simultaneously enthusiastic and
dejected, cynical and hopeful, reflec-
tive and critical. It has, to steal a
phrase from DiFranco, "the kind of
beauty that moves."
RATING: * **

By Joseph Litman
Daily Arts Writer

Many rap fans born at the close of the '70s and
the opening of the '80s revere the early '90s, an era
that heard, among others, legendary groups like De
La Soul and A Tribe Called Quest perfect their
craft. Those who carry a fondness for that time and
those acts have since sought newer groups, like the
Roots and Black Star, hoping to find worthy suc-
cessors to place in such elite company. That gener-
ation need not search any further, because three of
their own, displaying a commensurate love of that
bygone epoch, have emerged as the contemporary
link to hip-hop's fantastic past.
MCs Phonte, Big Pooh and producer 9th Wonder
are Little Brother, a Durham, N.C. based crew
whose debut album, The Listening, is a tremendous
achievement. The record is an 18-track affirmation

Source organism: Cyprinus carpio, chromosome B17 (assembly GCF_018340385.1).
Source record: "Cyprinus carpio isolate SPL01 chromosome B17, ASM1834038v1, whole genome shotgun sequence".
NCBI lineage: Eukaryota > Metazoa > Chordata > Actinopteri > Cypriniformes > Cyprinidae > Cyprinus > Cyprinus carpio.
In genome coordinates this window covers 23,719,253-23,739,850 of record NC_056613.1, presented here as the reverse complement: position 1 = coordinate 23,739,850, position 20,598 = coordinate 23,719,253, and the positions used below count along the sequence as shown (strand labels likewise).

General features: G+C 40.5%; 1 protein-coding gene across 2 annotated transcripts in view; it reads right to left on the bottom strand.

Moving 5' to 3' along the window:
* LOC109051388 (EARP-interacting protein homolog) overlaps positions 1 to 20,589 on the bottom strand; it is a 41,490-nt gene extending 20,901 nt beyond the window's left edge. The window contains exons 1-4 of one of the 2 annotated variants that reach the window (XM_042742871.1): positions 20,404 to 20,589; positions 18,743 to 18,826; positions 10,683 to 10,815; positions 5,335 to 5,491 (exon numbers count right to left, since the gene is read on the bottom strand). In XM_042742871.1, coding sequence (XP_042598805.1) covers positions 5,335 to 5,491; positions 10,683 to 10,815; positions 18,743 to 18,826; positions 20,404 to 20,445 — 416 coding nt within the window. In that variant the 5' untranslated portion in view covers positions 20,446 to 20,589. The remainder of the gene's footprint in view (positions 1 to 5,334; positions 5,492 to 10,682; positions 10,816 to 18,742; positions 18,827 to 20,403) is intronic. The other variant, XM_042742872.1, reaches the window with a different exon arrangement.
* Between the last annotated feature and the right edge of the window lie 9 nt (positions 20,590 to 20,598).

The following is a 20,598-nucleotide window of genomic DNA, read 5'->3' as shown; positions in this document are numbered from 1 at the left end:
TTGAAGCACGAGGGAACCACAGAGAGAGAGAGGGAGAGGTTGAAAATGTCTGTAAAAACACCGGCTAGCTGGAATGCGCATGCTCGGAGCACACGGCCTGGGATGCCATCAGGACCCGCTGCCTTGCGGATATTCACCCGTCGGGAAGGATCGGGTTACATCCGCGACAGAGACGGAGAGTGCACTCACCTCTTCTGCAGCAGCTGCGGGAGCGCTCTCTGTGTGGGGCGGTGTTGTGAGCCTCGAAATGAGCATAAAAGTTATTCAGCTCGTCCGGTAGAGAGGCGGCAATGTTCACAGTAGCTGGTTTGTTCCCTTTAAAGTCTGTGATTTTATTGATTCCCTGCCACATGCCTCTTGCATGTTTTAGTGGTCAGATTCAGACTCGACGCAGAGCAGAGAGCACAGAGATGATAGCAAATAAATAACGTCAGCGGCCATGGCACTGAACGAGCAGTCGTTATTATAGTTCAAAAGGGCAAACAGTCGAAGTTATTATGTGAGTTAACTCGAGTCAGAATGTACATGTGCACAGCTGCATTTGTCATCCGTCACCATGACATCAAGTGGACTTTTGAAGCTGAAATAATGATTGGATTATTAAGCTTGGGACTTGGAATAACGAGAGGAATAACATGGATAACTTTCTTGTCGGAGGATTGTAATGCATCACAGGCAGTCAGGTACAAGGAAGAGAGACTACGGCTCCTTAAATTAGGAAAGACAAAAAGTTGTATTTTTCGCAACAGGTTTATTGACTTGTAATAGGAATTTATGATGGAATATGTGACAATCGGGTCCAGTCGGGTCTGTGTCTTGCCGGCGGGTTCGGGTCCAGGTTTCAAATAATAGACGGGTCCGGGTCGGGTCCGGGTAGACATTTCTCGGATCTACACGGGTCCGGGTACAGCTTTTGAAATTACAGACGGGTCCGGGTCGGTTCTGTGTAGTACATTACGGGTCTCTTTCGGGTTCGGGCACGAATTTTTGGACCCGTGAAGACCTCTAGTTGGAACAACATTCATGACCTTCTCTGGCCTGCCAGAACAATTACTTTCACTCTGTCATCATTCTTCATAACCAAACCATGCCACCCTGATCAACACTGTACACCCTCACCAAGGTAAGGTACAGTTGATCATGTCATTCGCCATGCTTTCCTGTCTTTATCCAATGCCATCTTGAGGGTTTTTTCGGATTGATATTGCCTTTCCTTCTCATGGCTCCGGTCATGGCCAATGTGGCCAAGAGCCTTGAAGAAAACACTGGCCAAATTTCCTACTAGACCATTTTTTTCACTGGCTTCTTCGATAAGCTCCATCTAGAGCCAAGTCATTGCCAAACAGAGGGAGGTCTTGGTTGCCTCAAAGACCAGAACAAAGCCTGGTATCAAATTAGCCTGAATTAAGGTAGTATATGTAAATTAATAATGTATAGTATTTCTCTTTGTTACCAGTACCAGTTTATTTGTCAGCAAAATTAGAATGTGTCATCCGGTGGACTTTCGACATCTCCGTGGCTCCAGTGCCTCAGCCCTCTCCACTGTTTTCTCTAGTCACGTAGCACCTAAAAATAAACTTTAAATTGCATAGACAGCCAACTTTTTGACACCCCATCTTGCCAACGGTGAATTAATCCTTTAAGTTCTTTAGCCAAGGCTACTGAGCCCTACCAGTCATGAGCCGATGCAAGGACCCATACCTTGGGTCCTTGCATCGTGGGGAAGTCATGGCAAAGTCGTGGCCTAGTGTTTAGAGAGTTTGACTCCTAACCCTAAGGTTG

of all that is great in hip-hop, with an array of
excellent mic skills and superlative production that
will enrapture fans and remind everyone why the
Native Tongue family set the standard to which all
groups should aspire.
Little Brother clearly understands this, and The
Listening displays an interest in music and group
chemistry that will remind many of hip-hop's most
revered groups. Little Brother's sound should not
be mistaken as boringly derivative or completely
imitative, though. While The Listening's smooth
samples and mid-tempo beats are reminiscent of

Little Brother: Hip-hop's future is now

the sounds popularized by Little Brother's forbear-
ers, that attribute is evidence of the group's influ-
ences, and tracks like "For You" and "Love Joint
Revisited" will mollify any detractors eager to dis-